Only 13% of world’s population enjoys a free press – Freedom House report

U.S.-based watchdog organisation, Freedom House, has released its Freedom of the Press 2017 report that shows sharp declines in press freedom around the world. The report was released just two days after Reporters Without Borders published its World Press Freedom Index that pointed to a similar global trend.

According to the report, global press freedom declined to its lowest point in 13 years in 2016. The year was marked by a rise in threats to journalists and media outlets in major democracies and new moves by authoritarian states to control the media.

The Freedom of the Press 2017 report says only 13 percent of the world’s population enjoys a free press. 45 percent of the population lives in countries where the media environment is not free. The countries where this is worst are Azerbaijan, Crimea, Cuba, Equatorial Guinea, Eritrea, Iran, North Korea, Syria, Turkmenistan, and Uzbekistan.


In sub-Saharan Africa several countries experienced declines in 2016. The report attributes this to the effects of ongoing social and political unrest, election-related crackdowns and increasingly repressive leaders. Of note are:

  • Burundi – In the aftermath of a violent government crackdown on independent outlets in 2015, have settled into an atmosphere of pervasive self-censorship. The government in early 2016 permitted a handful of previously shuttered broadcasters to reopen if they agreed to a new rule mandating “balanced and objective” coverage, but a slew of suspensions and restrictions later in the year reinforced the message that outlets must stick to safe topics if they want to remain in business.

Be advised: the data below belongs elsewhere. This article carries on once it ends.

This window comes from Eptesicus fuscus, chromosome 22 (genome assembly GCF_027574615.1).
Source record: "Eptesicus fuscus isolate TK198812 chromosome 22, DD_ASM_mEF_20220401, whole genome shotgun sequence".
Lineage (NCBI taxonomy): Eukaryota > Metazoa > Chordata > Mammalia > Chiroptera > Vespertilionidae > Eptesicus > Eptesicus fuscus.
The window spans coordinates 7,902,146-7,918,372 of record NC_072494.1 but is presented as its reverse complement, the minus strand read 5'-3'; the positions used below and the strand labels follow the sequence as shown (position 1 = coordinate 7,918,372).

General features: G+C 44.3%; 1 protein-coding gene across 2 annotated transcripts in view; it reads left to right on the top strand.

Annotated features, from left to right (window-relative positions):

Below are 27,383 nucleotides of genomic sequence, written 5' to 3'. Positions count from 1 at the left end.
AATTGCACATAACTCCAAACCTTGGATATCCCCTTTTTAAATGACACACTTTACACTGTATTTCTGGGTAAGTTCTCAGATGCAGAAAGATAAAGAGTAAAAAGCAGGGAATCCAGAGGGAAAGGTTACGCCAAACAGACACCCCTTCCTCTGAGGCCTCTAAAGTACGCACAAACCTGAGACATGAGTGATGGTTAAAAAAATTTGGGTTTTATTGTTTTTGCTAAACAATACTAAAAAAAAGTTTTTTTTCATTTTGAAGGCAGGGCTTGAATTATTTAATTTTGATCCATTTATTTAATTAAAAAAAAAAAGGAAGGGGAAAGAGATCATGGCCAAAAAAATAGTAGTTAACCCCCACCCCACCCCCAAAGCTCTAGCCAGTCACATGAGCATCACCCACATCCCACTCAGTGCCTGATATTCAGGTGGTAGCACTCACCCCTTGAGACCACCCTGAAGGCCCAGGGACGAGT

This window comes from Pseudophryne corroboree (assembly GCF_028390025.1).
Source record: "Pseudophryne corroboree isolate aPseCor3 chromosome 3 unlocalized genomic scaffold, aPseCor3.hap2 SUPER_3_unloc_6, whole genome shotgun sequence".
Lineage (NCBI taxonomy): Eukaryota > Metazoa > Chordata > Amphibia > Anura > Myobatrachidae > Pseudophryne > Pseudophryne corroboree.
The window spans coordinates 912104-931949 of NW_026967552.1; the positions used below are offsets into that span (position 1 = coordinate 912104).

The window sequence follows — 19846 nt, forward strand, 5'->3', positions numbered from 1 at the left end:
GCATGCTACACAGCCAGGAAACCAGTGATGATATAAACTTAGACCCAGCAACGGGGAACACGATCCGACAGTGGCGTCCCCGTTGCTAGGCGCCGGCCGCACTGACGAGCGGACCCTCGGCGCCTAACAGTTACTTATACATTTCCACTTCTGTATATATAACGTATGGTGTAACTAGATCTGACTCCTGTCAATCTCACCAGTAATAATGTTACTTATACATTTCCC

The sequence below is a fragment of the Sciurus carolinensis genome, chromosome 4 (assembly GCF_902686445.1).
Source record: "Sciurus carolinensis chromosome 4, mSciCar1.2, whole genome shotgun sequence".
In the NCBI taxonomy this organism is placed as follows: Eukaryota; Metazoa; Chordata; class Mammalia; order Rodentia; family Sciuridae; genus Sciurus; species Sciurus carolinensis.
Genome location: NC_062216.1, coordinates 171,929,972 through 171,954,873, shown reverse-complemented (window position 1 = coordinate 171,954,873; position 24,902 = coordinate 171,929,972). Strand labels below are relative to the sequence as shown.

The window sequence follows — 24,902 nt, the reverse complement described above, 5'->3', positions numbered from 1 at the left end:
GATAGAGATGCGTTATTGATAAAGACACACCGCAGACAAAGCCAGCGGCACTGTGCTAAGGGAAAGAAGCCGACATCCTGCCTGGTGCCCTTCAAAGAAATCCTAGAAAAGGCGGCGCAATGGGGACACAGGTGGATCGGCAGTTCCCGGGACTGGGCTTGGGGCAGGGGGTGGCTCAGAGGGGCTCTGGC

• Democratic Republic of Congo – Security forces arrested or assaulted journalists covering opposition protests and citizen-led movements. The brutal murder of Marcel Lubala Kalala, a journalist with the state-owned Radio Télévision Nationale Congolaise, shocked the country in November; press freedom advocates reported that his killers had been dressed in military uniforms.
  • South Sudan – Security forces intensified scrutiny of the media, arrested journalists and halted publication of articles critical of the government.
  • Tanzania – President John Magufuli showed a worrying intolerance for criticism in the press and social media, including by launching defamation prosecutions under the 2015 Cybercrimes Act and passing a problematic Media Services Act. At least 10 people had been charged with insulting the president under the Cybercrimes Act by the end of 2016.
  • The Freedom House report notes with particular concern the attacks on the media by U.S. president Donald Trump. It reads: “No U.S. president in recent memory has shown greater contempt for the press than Trump in his first months in office. He has repeatedly ridiculed reporters as dishonest purveyors of ‘fake news’ and corrupt betrayers of the national interest. Borrowing a term popularised by Soviet Leader Joseph Stalin, Trump has labelled the news media as ‘enemies of the people.’”

The report warns that this hostility towards the fundamental principles of press freedom may offer a license to political leaders around the world who repress the media.

To read the full Freedom of the Press 2017 report, visit the Freedom House website.

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